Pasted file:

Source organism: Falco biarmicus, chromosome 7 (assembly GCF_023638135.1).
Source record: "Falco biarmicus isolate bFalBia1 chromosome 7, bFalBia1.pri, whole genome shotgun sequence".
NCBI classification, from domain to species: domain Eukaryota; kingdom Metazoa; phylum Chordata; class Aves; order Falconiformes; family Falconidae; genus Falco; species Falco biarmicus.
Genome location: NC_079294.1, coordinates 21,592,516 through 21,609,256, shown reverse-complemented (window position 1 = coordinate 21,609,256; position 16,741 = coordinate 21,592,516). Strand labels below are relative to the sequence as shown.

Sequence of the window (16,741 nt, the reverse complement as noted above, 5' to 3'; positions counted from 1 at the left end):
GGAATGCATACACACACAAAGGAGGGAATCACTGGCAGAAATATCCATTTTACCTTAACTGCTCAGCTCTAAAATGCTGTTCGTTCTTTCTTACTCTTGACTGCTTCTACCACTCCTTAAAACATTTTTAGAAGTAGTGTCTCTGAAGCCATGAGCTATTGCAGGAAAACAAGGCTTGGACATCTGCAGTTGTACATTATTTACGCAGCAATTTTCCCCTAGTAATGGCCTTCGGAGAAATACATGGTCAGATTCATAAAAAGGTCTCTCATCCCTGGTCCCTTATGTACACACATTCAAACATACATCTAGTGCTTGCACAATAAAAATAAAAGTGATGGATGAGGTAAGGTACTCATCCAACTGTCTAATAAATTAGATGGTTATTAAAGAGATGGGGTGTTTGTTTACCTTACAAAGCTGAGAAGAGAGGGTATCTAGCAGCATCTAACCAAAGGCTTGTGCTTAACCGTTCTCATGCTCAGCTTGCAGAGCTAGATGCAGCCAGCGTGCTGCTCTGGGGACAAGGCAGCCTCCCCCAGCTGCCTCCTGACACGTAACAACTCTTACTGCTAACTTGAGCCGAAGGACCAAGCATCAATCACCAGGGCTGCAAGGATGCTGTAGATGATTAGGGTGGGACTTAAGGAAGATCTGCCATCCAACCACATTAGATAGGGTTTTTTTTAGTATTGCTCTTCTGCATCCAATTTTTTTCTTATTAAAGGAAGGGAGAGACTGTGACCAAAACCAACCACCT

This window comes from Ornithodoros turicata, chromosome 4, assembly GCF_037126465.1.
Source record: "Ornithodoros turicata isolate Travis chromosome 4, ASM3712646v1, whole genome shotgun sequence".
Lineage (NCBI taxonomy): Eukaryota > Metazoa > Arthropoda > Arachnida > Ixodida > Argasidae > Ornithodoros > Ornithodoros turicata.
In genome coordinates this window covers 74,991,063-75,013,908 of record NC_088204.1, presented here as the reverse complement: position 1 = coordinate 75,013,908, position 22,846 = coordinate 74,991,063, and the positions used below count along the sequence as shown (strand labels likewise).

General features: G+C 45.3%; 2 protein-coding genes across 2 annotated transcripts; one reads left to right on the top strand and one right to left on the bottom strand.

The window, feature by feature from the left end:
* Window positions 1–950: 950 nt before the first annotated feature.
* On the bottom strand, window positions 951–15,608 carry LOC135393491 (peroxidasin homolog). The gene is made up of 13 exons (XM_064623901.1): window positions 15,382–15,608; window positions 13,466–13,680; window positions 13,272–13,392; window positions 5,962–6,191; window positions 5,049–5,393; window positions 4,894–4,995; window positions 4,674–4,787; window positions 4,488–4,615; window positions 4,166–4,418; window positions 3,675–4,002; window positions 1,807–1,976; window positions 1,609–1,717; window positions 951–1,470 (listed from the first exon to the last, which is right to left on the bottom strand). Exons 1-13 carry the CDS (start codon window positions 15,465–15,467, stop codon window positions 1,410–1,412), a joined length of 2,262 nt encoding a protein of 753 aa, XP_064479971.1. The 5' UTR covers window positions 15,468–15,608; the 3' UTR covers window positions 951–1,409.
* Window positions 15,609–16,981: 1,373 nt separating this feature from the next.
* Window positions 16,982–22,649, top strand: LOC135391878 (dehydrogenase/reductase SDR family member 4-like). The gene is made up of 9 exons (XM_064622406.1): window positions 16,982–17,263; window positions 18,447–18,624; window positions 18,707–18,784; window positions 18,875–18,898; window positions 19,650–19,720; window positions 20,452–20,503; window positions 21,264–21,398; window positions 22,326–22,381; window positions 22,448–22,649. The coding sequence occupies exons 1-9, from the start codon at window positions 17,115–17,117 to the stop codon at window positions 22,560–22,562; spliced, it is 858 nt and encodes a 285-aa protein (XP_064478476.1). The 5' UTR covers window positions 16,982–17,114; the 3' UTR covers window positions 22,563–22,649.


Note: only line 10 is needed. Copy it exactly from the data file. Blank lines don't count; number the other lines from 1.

In genome coordinates this window covers 74,991,063-75,013,908 of record NC_088204.1, presented here as the reverse complement: position 1 = coordinate 75,013,908, position 22,846 = coordinate 74,991,063, and the positions used below count along the sequence as shown (strand labels likewise).